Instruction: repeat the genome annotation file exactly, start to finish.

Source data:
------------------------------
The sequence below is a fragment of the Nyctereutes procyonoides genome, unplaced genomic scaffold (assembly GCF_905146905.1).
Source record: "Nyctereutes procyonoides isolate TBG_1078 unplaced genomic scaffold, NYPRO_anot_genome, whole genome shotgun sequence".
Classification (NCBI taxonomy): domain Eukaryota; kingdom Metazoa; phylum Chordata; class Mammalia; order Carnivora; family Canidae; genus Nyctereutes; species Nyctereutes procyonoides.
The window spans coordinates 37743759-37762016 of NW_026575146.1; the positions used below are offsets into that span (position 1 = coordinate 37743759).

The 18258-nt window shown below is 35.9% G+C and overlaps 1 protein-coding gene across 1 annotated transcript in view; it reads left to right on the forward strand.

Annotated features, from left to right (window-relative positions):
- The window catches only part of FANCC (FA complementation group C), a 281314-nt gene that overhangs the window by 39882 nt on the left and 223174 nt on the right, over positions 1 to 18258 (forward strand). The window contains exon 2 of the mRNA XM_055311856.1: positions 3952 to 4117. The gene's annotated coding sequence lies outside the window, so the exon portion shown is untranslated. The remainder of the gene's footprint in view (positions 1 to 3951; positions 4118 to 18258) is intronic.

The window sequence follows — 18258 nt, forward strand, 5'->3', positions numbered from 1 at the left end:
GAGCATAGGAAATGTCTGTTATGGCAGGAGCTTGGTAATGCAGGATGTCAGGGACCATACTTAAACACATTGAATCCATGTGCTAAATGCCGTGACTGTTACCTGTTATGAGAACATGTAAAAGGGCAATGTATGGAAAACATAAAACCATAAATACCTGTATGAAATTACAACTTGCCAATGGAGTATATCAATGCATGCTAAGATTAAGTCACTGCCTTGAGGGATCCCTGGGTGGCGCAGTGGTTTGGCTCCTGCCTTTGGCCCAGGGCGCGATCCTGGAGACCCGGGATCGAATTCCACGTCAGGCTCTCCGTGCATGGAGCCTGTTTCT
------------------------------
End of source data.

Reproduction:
The sequence below is a fragment of the Nyctereutes procyonoides genome, unplaced genomic scaffold (assembly GCF_905146905.1).
Source record: "Nyctereutes procyonoides isolate TBG_1078 unplaced genomic scaffold, NYPRO_anot_genome, whole genome shotgun sequence".
Classification (NCBI taxonomy): domain Eukaryota; kingdom Metazoa; phylum Chordata; class Mammalia; order Carnivora; family Canidae; genus Nyctereutes; species Nyctereutes procyonoides.
The window spans coordinates 37743759-37762016 of NW_026575146.1; the positions used below are offsets into that span (position 1 = coordinate 37743759).

The 18258-nt window shown below is 35.9% G+C and overlaps 1 protein-coding gene across 1 annotated transcript in view; it reads left to right on the forward strand.

Annotated features, from left to right (window-relative positions):
- The window catches only part of FANCC (FA complementation group C), a 281314-nt gene that overhangs the window by 39882 nt on the left and 223174 nt on the right, over positions 1 to 18258 (forward strand). The window contains exon 2 of the mRNA XM_055311856.1: positions 3952 to 4117. The gene's annotated coding sequence lies outside the window, so the exon portion shown is untranslated. The remainder of the gene's footprint in view (positions 1 to 3951; positions 4118 to 18258) is intronic.

The window sequence follows — 18258 nt, forward strand, 5'->3', positions numbered from 1 at the left end:
GAGCATAGGAAATGTCTGTTATGGCAGGAGCTTGGTAATGCAGGATGTCAGGGACCATACTTAAACACATTGAATCCATGTGCTAAATGCCGTGACTGTTACCTGTTATGAGAACATGTAAAAGGGCAATGTATGGAAAACATAAAACCATAAATACCTGTATGAAATTACAACTTGCCAATGGAGTATATCAATGCATGCTAAGATTAAGTCACTGCCTTGAGGGATCCCTGGGTGGCGCAGTGGTTTGGCTCCTGCCTTTGGCCCAGGGCGCGATCCTGGAGACCCGGGATCGAATTCCACGTCAGGCTCTCCGTGCATGGAGCCTGTTTCT